University to study carbon dioxide emissions for future tillage of fallow lands
The funding of 3 million rubles is going to be disbursed by the Russian Science Foundation in 2022-2023.
“This project is a continuation of the research that we conducted in 2017-2019 with a grant from the Russian Foundation for Basic Research. We were engaged in spatial modeling of heterogeneities in the accumulation of humus in fallow soils. We have made two very important conclusions. First, we found that organic matter accumulates in the deposits in a very heterogeneous manner: even within a small area, its amount can differ two- to threefold. And secondly, organic matter has different resistance to degradation,” says project lead Kamil Giniyatullin, Associate Professor of the Department of Soil Studies.
This new project aims to create mathematical models for the decomposition of organic matter in deposits and the potential emission of carbon dioxide (CO₂) into the atmosphere when lands are returned to arable turnover. The models will factor in spatial heterogeneity of fallow soils (in Russia, the total amount of such land is estimated to be between 20 and 40 million hectares).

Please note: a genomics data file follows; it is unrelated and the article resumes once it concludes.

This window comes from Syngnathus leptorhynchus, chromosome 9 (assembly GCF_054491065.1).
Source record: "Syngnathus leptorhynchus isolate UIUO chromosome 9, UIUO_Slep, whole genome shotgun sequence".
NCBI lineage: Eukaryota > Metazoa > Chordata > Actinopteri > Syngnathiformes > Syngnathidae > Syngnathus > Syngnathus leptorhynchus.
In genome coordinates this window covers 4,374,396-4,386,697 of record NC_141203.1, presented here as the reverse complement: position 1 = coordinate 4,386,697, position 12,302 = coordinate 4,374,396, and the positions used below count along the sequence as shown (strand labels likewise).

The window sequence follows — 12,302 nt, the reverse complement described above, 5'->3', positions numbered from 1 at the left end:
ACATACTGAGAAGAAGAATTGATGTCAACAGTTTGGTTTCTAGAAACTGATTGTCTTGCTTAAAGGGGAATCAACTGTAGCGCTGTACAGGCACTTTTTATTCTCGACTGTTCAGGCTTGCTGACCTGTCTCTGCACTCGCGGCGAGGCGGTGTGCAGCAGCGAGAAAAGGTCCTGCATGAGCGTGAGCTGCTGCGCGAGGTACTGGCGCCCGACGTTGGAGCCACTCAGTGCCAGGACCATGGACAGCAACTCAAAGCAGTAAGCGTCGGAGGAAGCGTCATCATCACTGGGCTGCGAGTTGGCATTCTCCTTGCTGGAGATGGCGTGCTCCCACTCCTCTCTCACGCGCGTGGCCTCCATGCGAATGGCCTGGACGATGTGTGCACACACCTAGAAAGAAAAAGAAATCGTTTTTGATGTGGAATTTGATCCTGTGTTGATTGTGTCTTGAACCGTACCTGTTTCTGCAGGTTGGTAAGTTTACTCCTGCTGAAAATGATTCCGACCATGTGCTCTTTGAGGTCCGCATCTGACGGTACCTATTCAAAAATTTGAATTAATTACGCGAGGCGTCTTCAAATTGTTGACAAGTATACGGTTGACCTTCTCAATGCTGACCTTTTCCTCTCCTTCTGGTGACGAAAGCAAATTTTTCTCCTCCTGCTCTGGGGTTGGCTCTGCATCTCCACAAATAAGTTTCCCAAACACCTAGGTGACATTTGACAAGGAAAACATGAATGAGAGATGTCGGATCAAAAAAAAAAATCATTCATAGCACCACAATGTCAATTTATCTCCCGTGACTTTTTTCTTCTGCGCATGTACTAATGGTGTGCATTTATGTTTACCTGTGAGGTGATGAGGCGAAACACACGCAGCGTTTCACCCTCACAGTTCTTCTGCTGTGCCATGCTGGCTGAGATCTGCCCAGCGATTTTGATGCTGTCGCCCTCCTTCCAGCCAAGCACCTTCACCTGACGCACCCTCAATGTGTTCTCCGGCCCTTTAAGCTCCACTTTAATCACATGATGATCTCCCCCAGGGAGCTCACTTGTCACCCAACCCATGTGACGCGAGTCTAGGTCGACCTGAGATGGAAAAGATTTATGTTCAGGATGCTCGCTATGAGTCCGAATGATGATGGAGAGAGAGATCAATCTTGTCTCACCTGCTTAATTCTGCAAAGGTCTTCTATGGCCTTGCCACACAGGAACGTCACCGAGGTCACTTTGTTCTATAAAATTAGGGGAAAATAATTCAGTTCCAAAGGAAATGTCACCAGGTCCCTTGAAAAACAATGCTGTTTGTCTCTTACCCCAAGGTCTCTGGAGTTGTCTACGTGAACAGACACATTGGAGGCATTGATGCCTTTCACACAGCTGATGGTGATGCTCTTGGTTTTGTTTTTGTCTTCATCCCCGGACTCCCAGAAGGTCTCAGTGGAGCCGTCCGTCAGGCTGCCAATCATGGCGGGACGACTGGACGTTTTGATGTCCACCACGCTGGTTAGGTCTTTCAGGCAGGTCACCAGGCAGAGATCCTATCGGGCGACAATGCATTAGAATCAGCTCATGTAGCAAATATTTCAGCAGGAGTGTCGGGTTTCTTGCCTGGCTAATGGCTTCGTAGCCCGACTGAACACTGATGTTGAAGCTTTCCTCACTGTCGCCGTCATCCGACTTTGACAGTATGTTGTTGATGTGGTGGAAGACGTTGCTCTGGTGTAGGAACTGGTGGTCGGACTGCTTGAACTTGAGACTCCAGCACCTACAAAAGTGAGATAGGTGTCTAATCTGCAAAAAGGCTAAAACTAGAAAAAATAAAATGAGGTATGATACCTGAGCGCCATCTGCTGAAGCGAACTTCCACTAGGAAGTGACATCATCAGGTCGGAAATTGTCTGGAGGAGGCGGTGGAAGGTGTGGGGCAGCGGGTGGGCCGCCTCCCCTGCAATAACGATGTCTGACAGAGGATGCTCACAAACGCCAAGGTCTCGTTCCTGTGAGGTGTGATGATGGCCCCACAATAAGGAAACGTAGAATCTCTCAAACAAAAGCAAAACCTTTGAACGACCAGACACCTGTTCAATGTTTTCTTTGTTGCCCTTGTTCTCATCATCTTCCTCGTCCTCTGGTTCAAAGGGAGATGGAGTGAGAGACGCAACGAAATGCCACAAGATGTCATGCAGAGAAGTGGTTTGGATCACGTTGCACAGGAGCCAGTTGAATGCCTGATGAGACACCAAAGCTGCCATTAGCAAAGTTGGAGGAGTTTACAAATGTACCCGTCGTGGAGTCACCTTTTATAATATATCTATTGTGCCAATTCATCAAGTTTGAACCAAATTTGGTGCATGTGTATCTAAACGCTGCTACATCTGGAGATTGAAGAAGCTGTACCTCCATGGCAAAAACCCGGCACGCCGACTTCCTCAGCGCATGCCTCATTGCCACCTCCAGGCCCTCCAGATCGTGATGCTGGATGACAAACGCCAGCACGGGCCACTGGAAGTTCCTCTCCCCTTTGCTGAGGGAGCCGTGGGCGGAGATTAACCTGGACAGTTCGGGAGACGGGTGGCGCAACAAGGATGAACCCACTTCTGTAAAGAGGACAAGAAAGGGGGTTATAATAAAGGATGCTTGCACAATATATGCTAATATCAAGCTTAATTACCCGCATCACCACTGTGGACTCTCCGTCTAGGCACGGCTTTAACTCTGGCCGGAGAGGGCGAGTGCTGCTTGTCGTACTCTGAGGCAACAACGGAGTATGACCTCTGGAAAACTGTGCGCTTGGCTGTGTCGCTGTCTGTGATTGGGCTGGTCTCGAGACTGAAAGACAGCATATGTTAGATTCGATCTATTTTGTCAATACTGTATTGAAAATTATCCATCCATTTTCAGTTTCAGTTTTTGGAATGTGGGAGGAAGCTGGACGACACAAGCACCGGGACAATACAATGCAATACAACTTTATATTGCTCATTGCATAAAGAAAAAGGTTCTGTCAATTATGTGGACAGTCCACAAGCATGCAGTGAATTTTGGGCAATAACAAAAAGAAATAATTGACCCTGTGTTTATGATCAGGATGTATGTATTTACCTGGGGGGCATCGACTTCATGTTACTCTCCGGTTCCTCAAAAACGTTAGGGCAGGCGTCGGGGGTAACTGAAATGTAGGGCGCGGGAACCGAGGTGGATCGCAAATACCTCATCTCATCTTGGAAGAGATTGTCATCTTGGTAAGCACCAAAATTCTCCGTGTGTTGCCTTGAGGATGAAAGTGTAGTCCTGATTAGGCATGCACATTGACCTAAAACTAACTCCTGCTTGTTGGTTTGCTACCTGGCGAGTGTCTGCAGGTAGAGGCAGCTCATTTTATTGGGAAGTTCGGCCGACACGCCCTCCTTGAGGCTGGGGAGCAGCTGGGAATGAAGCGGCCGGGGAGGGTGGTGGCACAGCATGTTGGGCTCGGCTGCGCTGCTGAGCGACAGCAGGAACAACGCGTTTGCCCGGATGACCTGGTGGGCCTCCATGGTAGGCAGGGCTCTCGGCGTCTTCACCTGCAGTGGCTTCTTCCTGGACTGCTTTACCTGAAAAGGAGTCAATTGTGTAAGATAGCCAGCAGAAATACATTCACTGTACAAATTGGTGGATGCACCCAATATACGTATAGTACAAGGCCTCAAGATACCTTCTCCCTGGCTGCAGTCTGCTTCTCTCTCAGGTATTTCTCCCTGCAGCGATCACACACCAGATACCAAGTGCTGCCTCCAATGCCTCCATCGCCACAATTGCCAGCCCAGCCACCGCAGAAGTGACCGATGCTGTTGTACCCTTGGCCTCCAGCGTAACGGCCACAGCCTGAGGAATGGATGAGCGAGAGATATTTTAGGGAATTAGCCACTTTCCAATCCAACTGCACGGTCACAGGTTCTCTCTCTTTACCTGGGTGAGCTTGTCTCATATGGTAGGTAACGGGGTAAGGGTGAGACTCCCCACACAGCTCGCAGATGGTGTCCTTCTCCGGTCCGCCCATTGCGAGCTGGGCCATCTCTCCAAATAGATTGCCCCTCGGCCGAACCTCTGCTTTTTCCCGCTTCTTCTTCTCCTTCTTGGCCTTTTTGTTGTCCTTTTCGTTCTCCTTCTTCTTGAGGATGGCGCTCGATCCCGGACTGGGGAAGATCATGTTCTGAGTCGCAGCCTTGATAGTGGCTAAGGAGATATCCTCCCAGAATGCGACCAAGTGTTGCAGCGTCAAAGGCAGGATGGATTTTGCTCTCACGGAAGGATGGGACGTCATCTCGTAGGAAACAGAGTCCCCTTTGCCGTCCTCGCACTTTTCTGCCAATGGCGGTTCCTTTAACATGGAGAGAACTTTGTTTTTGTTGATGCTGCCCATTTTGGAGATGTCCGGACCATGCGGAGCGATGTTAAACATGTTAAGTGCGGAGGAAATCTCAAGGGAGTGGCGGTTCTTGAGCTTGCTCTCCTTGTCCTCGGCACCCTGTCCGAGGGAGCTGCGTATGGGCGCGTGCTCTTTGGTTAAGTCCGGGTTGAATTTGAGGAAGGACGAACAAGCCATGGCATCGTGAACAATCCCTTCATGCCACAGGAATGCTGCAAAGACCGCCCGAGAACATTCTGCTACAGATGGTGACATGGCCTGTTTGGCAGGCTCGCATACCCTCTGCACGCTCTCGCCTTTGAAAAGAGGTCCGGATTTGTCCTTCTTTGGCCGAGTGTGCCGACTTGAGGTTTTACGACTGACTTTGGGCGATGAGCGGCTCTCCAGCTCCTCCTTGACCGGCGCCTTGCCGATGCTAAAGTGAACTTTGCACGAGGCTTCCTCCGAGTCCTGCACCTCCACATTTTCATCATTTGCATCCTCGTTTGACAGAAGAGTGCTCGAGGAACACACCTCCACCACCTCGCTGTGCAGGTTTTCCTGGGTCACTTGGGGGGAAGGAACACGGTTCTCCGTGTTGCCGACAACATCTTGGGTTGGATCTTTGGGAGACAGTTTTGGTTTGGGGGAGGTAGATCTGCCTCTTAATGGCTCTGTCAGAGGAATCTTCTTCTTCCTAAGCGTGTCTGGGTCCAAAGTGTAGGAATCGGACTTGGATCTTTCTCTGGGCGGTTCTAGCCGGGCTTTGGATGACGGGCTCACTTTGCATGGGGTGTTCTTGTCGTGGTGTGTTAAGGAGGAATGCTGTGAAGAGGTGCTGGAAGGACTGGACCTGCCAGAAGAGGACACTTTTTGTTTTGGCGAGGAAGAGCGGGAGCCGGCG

The Government of Russia has adopted a large-scale program of increasing the area of tillage and melioration for 2022-2031; about 500 billion rubles will be invested to return 13 million hectares to the agricultural economy. Such a return will inevitably lead to increased emission of carbon dioxide, hence the necessity to evaluate potential environmental impact and to work out a program of soil-saving measures.
Currently, the researchers are studying two test plots of land in the vicinity of Kazan.
Source text: Larisa Busil
Photo: Maxim Zaretsky
Translation: Yury Nurmeev